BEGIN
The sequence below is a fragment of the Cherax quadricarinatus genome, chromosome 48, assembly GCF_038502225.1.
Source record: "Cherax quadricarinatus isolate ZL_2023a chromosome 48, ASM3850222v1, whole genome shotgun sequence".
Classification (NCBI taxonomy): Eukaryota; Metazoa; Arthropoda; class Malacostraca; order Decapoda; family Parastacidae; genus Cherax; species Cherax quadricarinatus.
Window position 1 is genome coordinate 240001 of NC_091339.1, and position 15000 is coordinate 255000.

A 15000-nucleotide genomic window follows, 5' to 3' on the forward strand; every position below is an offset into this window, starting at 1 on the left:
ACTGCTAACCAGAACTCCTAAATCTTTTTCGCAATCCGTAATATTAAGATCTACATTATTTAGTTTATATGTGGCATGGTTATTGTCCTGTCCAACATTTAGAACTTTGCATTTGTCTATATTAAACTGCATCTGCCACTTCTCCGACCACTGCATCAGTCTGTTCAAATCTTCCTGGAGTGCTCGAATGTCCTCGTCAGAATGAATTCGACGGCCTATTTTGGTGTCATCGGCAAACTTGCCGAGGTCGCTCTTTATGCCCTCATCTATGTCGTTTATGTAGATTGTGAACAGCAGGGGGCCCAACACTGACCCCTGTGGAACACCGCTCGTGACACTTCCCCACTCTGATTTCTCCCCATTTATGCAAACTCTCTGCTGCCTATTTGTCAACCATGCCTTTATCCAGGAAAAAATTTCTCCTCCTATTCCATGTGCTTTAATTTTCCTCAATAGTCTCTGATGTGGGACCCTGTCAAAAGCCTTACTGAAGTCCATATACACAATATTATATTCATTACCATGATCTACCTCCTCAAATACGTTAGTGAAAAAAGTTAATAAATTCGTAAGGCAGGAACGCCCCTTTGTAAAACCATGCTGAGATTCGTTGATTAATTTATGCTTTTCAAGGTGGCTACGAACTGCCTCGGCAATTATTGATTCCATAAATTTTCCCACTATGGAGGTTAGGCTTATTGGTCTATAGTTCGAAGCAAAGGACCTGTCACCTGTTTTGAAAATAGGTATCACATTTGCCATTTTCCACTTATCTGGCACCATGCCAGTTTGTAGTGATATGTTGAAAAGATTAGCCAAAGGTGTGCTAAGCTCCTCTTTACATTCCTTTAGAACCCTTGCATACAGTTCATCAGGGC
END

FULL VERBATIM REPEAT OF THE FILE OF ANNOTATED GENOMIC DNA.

The sequence below is a fragment of the Cherax quadricarinatus genome, chromosome 48, assembly GCF_038502225.1.
Source record: "Cherax quadricarinatus isolate ZL_2023a chromosome 48, ASM3850222v1, whole genome shotgun sequence".
Classification (NCBI taxonomy): Eukaryota; Metazoa; Arthropoda; class Malacostraca; order Decapoda; family Parastacidae; genus Cherax; species Cherax quadricarinatus.
Window position 1 is genome coordinate 240001 of NC_091339.1, and position 15000 is coordinate 255000.

A 15000-nucleotide genomic window follows, 5' to 3' on the forward strand; every position below is an offset into this window, starting at 1 on the left:
ACTGCTAACCAGAACTCCTAAATCTTTTTCGCAATCCGTAATATTAAGATCTACATTATTTAGTTTATATGTGGCATGGTTATTGTCCTGTCCAACATTTAGAACTTTGCATTTGTCTATATTAAACTGCATCTGCCACTTCTCCGACCACTGCATCAGTCTGTTCAAATCTTCCTGGAGTGCTCGAATGTCCTCGTCAGAATGAATTCGACGGCCTATTTTGGTGTCATCGGCAAACTTGCCGAGGTCGCTCTTTATGCCCTCATCTATGTCGTTTATGTAGATTGTGAACAGCAGGGGGCCCAACACTGACCCCTGTGGAACACCGCTCGTGACACTTCCCCACTCTGATTTCTCCCCATTTATGCAAACTCTCTGCTGCCTATTTGTCAACCATGCCTTTATCCAGGAAAAAATTTCTCCTCCTATTCCATGTGCTTTAATTTTCCTCAATAGTCTCTGATGTGGGACCCTGTCAAAAGCCTTACTGAAGTCCATATACACAATATTATATTCATTACCATGATCTACCTCCTCAAATACGTTAGTGAAAAAAGTTAATAAATTCGTAAGGCAGGAACGCCCCTTTGTAAAACCATGCTGAGATTCGTTGATTAATTTATGCTTTTCAAGGTGGCTACGAACTGCCTCGGCAATTATTGATTCCATAAATTTTCCCACTATGGAGGTTAGGCTTATTGGTCTATAGTTCGAAGCAAAGGACCTGTCACCTGTTTTGAAAATAGGTATCACATTTGCCATTTTCCACTTATCTGGCACCATGCCAGTTTGTAGTGATATGTTGAAAAGATTAGCCAAAGGTGTGCTAAGCTCCTCTTTACATTCCTTTAGAACCCTTGCATACAGTTCATCAGGGC